Black Women Pioneers. Dance and music weren’t the only fields in which Black women made history as pioneers in the United States. Similar to the activity above, have students identify and research notable figures such as Sarah Jane Woodson (first African American female college professor), Alexa Canady (first African American neurosurgeon), and Condoleeza Rice (first African American national security adviser and Secretary of State).
Josephine the Spy. It’s been said, including by herself, that Josephine made for the perfect spy during World War II. Using some of the websites listed below, as well as resources from your local library, have students conduct research to explore this period in Josephine’s life more extensively. How did she become trained in espionage? What risks did she face? How did her work as a spy specifically contribute to the Allies’ victory?
Beauty in the Entertainment Field. When she first arrived on stage in the U.S., Josephine Baker was scrutinized for her skin color and skinny frame, which were not standard for beauty at the time. In Paris, however, she became an overnight sensation and was admired for her beauty. Engage your students in an inquiry that takes on the following questions: What are the standards for beauty in the entertainment field today? How does it differ depending on cultural or historical perspective? How much do these standards contribute to an entertainer’s success, in contrast to his or her talent? Are there examples of entertainers or celebrities who have gained fame or “success” more because of their physical appearance than their talent? Can someone become a successful entertainer in music or in film when they challenge traditional notions of beauty? Can those same entertainers also help redefine what it means to be beautiful? Encourage students to then create a list of qualities needed to be successful as an entertainer and scrutinize each of those qualities in the same way you inquired about beauty.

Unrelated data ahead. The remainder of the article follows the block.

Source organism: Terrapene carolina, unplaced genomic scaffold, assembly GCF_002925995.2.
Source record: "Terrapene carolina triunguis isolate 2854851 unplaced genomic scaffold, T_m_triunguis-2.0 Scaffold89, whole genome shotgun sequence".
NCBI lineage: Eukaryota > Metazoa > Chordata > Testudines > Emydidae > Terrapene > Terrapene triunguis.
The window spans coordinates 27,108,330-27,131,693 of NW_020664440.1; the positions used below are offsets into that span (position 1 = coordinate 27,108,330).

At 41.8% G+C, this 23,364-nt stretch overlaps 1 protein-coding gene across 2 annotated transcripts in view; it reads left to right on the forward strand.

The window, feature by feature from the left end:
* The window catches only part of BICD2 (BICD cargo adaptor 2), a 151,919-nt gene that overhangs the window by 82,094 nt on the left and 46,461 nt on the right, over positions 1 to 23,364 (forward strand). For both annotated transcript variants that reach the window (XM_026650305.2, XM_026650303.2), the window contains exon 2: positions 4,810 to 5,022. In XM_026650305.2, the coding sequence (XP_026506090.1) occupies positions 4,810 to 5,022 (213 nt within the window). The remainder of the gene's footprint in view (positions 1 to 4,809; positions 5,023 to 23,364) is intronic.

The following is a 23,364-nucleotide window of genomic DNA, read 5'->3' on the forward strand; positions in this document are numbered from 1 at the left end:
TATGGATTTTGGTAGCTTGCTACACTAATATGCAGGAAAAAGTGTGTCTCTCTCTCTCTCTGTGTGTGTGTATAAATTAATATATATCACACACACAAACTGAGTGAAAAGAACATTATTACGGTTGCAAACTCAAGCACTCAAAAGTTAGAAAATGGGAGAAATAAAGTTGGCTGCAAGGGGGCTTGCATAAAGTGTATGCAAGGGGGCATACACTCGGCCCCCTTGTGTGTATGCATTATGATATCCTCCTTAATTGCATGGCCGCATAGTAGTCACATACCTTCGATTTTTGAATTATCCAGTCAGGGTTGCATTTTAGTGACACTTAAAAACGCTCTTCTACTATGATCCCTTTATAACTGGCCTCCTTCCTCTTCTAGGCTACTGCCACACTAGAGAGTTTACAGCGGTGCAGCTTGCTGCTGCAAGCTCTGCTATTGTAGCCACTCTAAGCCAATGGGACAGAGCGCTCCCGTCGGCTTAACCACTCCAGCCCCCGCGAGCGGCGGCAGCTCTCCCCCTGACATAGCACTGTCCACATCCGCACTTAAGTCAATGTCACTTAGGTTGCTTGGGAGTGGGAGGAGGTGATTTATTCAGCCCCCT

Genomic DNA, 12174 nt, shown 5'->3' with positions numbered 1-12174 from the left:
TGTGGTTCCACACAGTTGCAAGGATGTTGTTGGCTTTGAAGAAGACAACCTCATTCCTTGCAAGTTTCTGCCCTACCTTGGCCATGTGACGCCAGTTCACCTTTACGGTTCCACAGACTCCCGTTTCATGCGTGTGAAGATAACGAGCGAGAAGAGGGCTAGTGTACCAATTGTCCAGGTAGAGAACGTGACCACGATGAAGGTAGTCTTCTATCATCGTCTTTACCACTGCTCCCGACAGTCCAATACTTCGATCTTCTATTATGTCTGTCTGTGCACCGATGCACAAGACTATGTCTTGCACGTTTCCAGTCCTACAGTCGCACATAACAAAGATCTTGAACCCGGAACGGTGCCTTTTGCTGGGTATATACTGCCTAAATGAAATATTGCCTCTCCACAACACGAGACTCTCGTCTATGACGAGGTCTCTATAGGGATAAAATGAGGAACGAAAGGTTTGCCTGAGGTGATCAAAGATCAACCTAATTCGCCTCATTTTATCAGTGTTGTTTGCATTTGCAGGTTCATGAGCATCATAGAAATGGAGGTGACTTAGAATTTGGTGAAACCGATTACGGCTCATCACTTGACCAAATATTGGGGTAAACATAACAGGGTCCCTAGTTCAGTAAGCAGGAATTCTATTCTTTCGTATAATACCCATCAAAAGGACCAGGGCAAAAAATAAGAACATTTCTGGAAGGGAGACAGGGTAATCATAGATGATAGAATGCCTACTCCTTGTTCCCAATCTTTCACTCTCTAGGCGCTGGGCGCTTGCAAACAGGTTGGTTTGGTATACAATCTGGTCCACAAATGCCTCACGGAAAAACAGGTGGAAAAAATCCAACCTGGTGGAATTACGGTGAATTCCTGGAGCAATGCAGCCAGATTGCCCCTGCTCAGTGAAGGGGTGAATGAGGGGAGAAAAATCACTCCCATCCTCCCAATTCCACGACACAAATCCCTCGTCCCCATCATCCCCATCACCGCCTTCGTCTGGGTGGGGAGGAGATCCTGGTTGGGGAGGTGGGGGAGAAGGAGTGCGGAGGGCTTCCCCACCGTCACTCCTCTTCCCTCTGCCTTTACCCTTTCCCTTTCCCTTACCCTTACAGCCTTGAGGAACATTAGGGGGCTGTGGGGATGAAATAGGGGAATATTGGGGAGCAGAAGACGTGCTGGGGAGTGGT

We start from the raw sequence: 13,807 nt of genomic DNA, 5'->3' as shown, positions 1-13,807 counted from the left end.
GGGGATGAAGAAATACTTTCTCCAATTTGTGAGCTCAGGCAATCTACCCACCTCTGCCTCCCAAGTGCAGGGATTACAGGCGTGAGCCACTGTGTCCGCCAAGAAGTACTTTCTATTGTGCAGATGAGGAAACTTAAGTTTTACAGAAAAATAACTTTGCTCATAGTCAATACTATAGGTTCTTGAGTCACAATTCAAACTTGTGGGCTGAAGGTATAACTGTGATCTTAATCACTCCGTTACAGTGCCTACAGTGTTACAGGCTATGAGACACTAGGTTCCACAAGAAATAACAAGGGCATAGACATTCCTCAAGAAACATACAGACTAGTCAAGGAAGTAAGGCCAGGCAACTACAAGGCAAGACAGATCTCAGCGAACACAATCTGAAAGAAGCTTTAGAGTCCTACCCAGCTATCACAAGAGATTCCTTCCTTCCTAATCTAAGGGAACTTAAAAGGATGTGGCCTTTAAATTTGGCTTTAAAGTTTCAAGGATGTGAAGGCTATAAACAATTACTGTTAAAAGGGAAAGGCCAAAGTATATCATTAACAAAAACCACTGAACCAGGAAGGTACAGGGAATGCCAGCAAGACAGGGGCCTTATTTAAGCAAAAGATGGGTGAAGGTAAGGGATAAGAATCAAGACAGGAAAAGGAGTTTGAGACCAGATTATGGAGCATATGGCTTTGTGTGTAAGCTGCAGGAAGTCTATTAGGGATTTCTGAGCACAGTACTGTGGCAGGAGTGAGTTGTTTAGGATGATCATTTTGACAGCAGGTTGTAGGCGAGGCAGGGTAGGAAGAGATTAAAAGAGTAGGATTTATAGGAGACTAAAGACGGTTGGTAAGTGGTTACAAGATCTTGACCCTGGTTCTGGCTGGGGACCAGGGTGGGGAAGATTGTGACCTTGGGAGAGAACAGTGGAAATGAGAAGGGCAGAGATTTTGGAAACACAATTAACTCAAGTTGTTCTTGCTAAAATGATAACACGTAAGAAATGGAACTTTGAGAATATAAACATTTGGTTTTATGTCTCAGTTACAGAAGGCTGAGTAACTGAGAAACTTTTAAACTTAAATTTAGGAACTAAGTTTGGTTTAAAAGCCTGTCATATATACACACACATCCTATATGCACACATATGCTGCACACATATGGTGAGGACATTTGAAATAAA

Why do they think this is the reality? How might these statistics become more equitable?
Patricia Hruby Powell’s website
Christian Robinson’s website
Official Site of Josephine Baker – Josephine Baker Estate
A History of Josephine Baker – Sheldon Concert Hall in St. Louis
Women Who Changed America – Josephine Baker
Black Entertainment History in America Timeline
Famous Entertainment Firsts in Black History – photo gallery
Black History Firsts in Arts & Entertainment
Pioneers in Negro Concert Dance – PBS
Free to Dance – PBS series
National Women’s History Museum
ABC News – Top Spies You Wouldn’t Suspect
Dillon, L. & Dillon, D. (2007). Jazz on a Saturday night. New York: Blue Sky Press.
Govenar, A. (Ed.). (2006). Stompin’ at the Savoy: The story of Norma Miller. Ill. by M. French. Somerville, MA: Candlewick Press.
Pinkney, A. D. (1993). Alvin Ailey. Ill. by B. Pinkney. New York: Hyperion Paperbacks for Children.
Schroeder, A. (1989). Ragtime Tumpie. Ill. by: B. Fuchs. New York: Little Brown.
Schroeder, A. (2006). Josephine Baker: Entertainer. New York: Chelsea House.
Stuchner, J. B. (2008). Josephine’s dream. Ill. by C. Walther. Silverleaf Press.
Winter, J. (2012). Jazz-age Josephine. Ill. by M. Priceman. New York: Atheneum Books for Young Readers.
Filed under: Poetry
About Grace Enriquez
Grace is an associate professor of language and literacy at Lesley University. A former English Language Arts teacher, reading specialist, and literacy consultant, she teaches and writes about children’s literature, critical literacies, and literacies and embodiment. Grace is co-author of The Reading Turn-Around and co-editor of Literacies, Learning, and the Body.